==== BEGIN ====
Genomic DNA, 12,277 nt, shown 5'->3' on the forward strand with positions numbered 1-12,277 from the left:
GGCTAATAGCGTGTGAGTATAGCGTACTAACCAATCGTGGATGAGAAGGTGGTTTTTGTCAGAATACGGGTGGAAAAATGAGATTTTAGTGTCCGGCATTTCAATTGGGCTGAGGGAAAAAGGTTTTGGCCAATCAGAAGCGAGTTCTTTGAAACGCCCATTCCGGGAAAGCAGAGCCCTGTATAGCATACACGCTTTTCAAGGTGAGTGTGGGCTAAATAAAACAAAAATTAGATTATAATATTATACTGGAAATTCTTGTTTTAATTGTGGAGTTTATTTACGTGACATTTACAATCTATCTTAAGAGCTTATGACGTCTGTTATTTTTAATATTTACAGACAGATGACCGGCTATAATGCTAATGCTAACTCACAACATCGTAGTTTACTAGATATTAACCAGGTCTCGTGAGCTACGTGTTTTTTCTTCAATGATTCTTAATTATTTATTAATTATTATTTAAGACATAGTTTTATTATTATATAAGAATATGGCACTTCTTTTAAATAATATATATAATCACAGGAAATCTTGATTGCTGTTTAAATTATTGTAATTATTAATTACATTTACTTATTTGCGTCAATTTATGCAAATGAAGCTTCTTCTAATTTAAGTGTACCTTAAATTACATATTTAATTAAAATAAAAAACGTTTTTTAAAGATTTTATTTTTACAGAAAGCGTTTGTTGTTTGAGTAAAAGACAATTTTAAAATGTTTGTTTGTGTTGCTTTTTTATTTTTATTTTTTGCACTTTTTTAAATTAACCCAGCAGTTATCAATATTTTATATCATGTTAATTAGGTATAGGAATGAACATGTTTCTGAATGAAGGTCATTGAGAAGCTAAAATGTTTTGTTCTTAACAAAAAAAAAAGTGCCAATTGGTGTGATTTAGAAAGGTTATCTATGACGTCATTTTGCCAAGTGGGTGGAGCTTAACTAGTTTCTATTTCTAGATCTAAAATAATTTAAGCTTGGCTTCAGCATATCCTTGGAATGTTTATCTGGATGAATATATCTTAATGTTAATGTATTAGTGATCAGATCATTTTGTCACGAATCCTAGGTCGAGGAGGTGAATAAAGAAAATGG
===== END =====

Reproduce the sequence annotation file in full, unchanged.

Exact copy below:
Genomic DNA, 12,277 nt, shown 5'->3' on the forward strand with positions numbered 1-12,277 from the left:
GGCTAATAGCGTGTGAGTATAGCGTACTAACCAATCGTGGATGAGAAGGTGGTTTTTGTCAGAATACGGGTGGAAAAATGAGATTTTAGTGTCCGGCATTTCAATTGGGCTGAGGGAAAAAGGTTTTGGCCAATCAGAAGCGAGTTCTTTGAAACGCCCATTCCGGGAAAGCAGAGCCCTGTATAGCATACACGCTTTTCAAGGTGAGTGTGGGCTAAATAAAACAAAAATTAGATTATAATATTATACTGGAAATTCTTGTTTTAATTGTGGAGTTTATTTACGTGACATTTACAATCTATCTTAAGAGCTTATGACGTCTGTTATTTTTAATATTTACAGACAGATGACCGGCTATAATGCTAATGCTAACTCACAACATCGTAGTTTACTAGATATTAACCAGGTCTCGTGAGCTACGTGTTTTTTCTTCAATGATTCTTAATTATTTATTAATTATTATTTAAGACATAGTTTTATTATTATATAAGAATATGGCACTTCTTTTAAATAATATATATAATCACAGGAAATCTTGATTGCTGTTTAAATTATTGTAATTATTAATTACATTTACTTATTTGCGTCAATTTATGCAAATGAAGCTTCTTCTAATTTAAGTGTACCTTAAATTACATATTTAATTAAAATAAAAAACGTTTTTTAAAGATTTTATTTTTACAGAAAGCGTTTGTTGTTTGAGTAAAAGACAATTTTAAAATGTTTGTTTGTGTTGCTTTTTTATTTTTATTTTTTGCACTTTTTTAAATTAACCCAGCAGTTATCAATATTTTATATCATGTTAATTAGGTATAGGAATGAACATGTTTCTGAATGAAGGTCATTGAGAAGCTAAAATGTTTTGTTCTTAACAAAAAAAAAAGTGCCAATTGGTGTGATTTAGAAAGGTTATCTATGACGTCATTTTGCCAAGTGGGTGGAGCTTAACTAGTTTCTATTTCTAGATCTAAAATAATTTAAGCTTGGCTTCAGCATATCCTTGGAATGTTTATCTGGATGAATATATCTTAATGTTAATGTATTAGTGATCAGATCATTTTGTCACGAATCCTAGGTCGAGGAGGTGAATAAAGAAAATGG